The Freeman smile


Freeman Facts

  Catherine Astrid Salome Freeman was born on February 16th 1973.

  Cathy was born in Mackay, Queensland. She was the third child of Cecilia and Norman Freeman.

  Cathy has three brothers, Gavin (b. 1961), Norman (1974) and Garth (1976). Her sister, Anne-Marie (1966) passed away in 1990.

  Her father Norman was an outstanding athlete. He spent much of his adult sporting life  travelling all over Queensland playing football.

  During his football career, Norman was known as "Twinkle Toes" because of his speed and athleticism.

Early portrait

  Cathy's late grandfather, Frank Fisher was also an outstanding rugby player.

  In 1978, Cathy's father left home, and a year later a lodger, Bruce Barber, came to stay with Cecilia and never left.

  Bruce Barber was to have a profound effect on Cathy's career. He set up a training programme for her and provided a great deal of support and encouragement.

  Cathy's first race was in an 80 metre sprint for eight year olds at St Joseph's School  in 1981. Cathy represented the Gold House and won the race easily.

  Her first club was Slade Point Amateur Athletics club in Mackay, which she joined in 1984 when she was 11. The club now competes on the Cathy Freeman Athletics Track.

A charming young athlete

  By 1984, newspapers in northern Queensland were referring to Freeman as the 'wonder girl' from Mackay.

  Cathy's first athletics coach was Romanian Mike Danila. He provided a strict training regime for the young athlete.

  In 1988, Cathy was awarded a scholarship to an exclusive girls' school, Fairholme College in Toowoomba. Cathy was one of only three aboriginal students in a school enrolment of 600.

  Later in 1998 she and brother Norman, whose running was also being noticed by national sports officials, were chosen for an International Athletics Exchange tour to the United States.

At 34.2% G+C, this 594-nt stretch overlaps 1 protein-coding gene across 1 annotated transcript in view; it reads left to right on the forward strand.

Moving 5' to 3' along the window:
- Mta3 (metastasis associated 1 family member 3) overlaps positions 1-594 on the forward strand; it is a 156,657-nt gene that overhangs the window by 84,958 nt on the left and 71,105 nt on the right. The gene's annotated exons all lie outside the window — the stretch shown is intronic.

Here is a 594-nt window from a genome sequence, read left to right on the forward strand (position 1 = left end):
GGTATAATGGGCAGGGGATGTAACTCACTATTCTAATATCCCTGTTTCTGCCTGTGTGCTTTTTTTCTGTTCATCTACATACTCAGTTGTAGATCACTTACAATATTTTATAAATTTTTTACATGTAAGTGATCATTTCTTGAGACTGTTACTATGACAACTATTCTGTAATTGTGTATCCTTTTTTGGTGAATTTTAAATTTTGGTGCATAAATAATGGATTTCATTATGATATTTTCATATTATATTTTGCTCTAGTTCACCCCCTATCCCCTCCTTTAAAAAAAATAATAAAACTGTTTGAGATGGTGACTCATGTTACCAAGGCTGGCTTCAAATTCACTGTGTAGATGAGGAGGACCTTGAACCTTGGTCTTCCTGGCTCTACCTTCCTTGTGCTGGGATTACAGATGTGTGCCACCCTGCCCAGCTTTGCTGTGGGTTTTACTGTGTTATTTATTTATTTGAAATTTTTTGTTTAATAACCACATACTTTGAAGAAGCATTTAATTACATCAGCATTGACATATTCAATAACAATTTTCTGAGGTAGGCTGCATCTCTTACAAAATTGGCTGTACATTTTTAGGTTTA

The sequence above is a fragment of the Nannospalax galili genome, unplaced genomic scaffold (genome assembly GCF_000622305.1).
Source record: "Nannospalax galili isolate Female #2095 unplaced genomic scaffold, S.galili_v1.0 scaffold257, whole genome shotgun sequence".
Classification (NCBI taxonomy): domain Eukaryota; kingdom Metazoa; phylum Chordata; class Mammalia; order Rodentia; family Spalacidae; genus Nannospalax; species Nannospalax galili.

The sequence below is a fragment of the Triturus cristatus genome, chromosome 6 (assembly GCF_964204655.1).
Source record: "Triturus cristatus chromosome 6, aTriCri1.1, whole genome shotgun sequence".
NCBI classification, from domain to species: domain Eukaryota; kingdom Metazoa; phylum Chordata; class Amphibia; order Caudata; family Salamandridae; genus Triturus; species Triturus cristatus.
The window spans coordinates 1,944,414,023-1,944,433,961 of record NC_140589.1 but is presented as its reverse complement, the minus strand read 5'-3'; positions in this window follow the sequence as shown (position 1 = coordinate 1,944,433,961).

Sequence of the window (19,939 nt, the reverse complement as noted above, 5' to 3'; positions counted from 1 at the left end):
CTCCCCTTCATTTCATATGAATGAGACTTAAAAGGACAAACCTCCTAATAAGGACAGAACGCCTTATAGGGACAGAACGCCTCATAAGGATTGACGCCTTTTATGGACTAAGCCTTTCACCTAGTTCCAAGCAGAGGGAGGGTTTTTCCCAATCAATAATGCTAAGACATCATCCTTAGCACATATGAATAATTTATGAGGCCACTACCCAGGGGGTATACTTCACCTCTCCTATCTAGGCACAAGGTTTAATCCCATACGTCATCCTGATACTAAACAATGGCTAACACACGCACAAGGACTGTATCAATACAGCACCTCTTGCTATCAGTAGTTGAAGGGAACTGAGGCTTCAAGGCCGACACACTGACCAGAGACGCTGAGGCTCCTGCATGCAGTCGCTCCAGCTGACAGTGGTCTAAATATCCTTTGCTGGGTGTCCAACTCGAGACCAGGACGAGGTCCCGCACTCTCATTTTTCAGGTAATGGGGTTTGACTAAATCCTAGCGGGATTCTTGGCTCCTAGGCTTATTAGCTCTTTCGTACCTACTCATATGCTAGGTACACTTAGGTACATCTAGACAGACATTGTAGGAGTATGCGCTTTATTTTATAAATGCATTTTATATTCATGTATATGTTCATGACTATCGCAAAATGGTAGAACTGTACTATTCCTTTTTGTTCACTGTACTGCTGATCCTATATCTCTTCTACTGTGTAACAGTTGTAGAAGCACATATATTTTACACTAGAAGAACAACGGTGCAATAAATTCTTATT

In a competition in 1989, Cathy ran 11.67s in the 100 metres and Danila began to think about entering her in the Commonwealth Games Trials in Sydney.

Cathy's running style appeared effortless

  During relay training for the 1990 Commonwealth Games, Cathy kept dropping the baton and team officials considered omitting Cathy from the squad. The other girls complained, Cathy held her place ....... and the rest is history.

  On February 3 1990, at the tender age of sixteen, Cathy won her first gold medal at a major meet. She was a triumphant member of the Australian 4x100m relay team that won gold at the  Commonwealth Games in Auckland.

  Three days after returning home from the Commonwealth Games, Cathy was shattered with the tragic news that her sister, Anne-Marie, had passed away. At the funeral, Cathy made a vow that her future athletic efforts would be dedicated to her sister, Anne-Marie.

  In 1991, with encouragement from Nick Bideau, a Melbourne journalist, Cathy moved to Melbourne to take advantage of the superior  training facilities and better competition.

  It was Bideau who introduced Freeman to athletics coach Peter Fortune who would become Cathy's coach for the rest of her career.

The Freeman focus